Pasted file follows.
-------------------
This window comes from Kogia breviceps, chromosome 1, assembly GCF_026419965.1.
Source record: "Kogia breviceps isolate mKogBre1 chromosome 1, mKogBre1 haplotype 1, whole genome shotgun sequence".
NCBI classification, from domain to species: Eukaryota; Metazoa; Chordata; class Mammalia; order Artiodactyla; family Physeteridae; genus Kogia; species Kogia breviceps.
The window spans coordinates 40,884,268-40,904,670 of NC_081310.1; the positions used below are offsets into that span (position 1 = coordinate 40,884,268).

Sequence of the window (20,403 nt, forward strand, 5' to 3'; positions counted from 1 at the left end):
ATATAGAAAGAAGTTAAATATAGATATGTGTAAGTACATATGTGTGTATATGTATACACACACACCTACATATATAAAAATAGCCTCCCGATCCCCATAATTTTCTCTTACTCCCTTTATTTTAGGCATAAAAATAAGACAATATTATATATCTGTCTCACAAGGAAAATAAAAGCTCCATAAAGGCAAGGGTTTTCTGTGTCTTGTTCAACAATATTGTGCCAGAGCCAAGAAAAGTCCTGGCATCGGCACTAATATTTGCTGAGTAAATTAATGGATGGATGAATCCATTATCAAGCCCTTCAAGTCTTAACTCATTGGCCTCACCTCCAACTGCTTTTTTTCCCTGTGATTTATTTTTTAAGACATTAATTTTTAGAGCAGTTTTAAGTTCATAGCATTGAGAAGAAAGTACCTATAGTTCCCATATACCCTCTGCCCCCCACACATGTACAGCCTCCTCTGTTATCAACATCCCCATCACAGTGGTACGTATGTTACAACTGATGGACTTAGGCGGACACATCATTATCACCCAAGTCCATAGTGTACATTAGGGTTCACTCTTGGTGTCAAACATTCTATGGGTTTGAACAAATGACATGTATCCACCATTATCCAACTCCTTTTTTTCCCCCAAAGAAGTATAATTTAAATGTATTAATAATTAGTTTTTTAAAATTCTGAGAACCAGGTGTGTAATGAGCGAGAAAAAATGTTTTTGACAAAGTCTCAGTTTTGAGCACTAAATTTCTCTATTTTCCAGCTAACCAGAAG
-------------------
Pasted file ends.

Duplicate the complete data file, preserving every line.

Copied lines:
This window comes from Kogia breviceps, chromosome 1, assembly GCF_026419965.1.
Source record: "Kogia breviceps isolate mKogBre1 chromosome 1, mKogBre1 haplotype 1, whole genome shotgun sequence".
NCBI classification, from domain to species: Eukaryota; Metazoa; Chordata; class Mammalia; order Artiodactyla; family Physeteridae; genus Kogia; species Kogia breviceps.
The window spans coordinates 40,884,268-40,904,670 of NC_081310.1; the positions used below are offsets into that span (position 1 = coordinate 40,884,268).

Sequence of the window (20,403 nt, forward strand, 5' to 3'; positions counted from 1 at the left end):
ATATAGAAAGAAGTTAAATATAGATATGTGTAAGTACATATGTGTGTATATGTATACACACACACCTACATATATAAAAATAGCCTCCCGATCCCCATAATTTTCTCTTACTCCCTTTATTTTAGGCATAAAAATAAGACAATATTATATATCTGTCTCACAAGGAAAATAAAAGCTCCATAAAGGCAAGGGTTTTCTGTGTCTTGTTCAACAATATTGTGCCAGAGCCAAGAAAAGTCCTGGCATCGGCACTAATATTTGCTGAGTAAATTAATGGATGGATGAATCCATTATCAAGCCCTTCAAGTCTTAACTCATTGGCCTCACCTCCAACTGCTTTTTTTCCCTGTGATTTATTTTTTAAGACATTAATTTTTAGAGCAGTTTTAAGTTCATAGCATTGAGAAGAAAGTACCTATAGTTCCCATATACCCTCTGCCCCCCACACATGTACAGCCTCCTCTGTTATCAACATCCCCATCACAGTGGTACGTATGTTACAACTGATGGACTTAGGCGGACACATCATTATCACCCAAGTCCATAGTGTACATTAGGGTTCACTCTTGGTGTCAAACATTCTATGGGTTTGAACAAATGACATGTATCCACCATTATCCAACTCCTTTTTTTCCCCCAAAGAAGTATAATTTAAATGTATTAATAATTAGTTTTTTAAAATTCTGAGAACCAGGTGTGTAATGAGCGAGAAAAAATGTTTTTGACAAAGTCTCAGTTTTGAGCACTAAATTTCTCTATTTTCCAGCTAACCAGAAG